Yesterday I was invited to talk to a seminar of public sector executives and some Public Affairs executives of larger companies about the change in the relationship between the individual and the state they could expect from the new government.
I said the word that unites Lib Dems and Conservatives is liberty. We want to give voters back more of their freedoms, and start to demolish the surveillance society, the authoritarian state, the bossy Whitehall knows best inheritance from Labour.
I said they should not feel threatened by this, but liberated themseleves. After years of top down decisions and directions, the public sector would be asked to change and improve through the inititiative and enterprise of its own local leaders. Some might want to set up companies, not for profits, charities or social enterprises to do what the state currently does, only cheaper and better. Some may see ways to do what the state currently does that raise quality and cut costs. It would be difficult to do so little for so much as we do at present. Bright and energetic public sector executives should welcome the coming staff freezes, as that offers them accelerated promotion. Good leaders should see that now their wish to transform and improve their service will be welcomed.
One good example of new thinking is the approach to waste management and recycling. Out go top down targets, bin surveillance, lectures, rules and fines. In will come consumer promotion and reward schemes. The Tesco model works, the dreary hectoring government model does not. If government wants to encourage more recycling, then make it worth people’s while. Then the word will spread and attitudes will change, so recycling becomes natural and a good thing to do. We changed from leaded petrol to unleaded with a tax cut on unleaded – it made it relatively fast and painless.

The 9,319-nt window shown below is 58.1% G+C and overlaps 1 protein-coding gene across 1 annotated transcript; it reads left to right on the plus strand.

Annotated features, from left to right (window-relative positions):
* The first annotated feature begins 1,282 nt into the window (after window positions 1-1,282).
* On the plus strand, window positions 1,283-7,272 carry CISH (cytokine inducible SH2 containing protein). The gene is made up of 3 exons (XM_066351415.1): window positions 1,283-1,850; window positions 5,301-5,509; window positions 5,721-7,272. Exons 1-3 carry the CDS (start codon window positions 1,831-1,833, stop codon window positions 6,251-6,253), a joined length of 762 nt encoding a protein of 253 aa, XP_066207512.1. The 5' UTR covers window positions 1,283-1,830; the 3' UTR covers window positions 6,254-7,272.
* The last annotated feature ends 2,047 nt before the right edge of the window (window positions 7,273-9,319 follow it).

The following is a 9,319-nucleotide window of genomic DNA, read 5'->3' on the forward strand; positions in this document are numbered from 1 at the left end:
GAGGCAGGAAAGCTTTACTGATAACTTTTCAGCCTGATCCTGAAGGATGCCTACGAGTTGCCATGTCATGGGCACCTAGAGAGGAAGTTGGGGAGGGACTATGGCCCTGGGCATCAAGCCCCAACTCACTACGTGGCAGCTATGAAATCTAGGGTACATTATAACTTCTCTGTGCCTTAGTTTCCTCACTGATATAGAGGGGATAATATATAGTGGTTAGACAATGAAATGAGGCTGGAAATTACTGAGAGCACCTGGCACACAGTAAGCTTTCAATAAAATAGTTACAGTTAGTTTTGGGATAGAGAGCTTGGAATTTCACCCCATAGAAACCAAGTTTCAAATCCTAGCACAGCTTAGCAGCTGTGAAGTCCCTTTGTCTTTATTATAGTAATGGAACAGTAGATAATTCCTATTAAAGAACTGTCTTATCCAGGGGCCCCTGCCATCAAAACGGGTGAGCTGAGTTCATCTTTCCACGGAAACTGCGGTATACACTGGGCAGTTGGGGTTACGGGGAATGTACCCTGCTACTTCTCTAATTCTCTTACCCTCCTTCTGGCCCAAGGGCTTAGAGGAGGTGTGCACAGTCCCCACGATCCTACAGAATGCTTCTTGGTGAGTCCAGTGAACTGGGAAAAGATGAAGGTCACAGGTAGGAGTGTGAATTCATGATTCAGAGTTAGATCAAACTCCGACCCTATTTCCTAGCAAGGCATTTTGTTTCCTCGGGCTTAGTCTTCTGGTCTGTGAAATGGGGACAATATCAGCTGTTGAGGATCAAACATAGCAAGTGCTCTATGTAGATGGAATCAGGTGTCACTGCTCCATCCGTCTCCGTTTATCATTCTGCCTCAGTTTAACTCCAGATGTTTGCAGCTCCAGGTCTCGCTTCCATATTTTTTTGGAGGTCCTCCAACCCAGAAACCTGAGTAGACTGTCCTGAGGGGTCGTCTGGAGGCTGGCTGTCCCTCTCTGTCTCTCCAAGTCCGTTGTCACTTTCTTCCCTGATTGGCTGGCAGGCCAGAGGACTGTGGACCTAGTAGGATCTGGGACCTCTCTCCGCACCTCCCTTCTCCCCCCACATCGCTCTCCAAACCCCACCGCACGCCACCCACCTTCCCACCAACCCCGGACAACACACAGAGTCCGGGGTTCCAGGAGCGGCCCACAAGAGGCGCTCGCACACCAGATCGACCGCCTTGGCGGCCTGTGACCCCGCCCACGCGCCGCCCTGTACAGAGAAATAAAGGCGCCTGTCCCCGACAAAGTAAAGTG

Today Mr Willetts is raising the issue of how we can have more and better Higher Education without a bigger bill for taxpayers. The issue of how many places to offer in HE is simply resolved.Universities should offer places to all who can reach a suitable standard at A level to mean they can get something out of a University course. Students need to show basic skills, levels of achievement in higher study and an aptitude for self motivated study to do well at university.
The issue of keeping cost down can be tackled in no small measure by looking at the issue of where you go to university. Most people in England live near to a university. They could go to the local one, and save all the rent costs of living away from home. They may also enjoy free or subsidised food by continuing to live at home. If cost is the obstacle to attendance, then keep the living costs down.
Some will want to go to a more distant univeristy because the far away one offers a higher quality course or is a more prestigious institution. Some may wish to go to a far away university because they want to live away from home. For the first category we need to encourage and support more bursary and scholarship schemes for students from lower income families. Higher income families will often support their children to leave home anyway. For the second category that is a life choice which may require and be worth a higher student loan.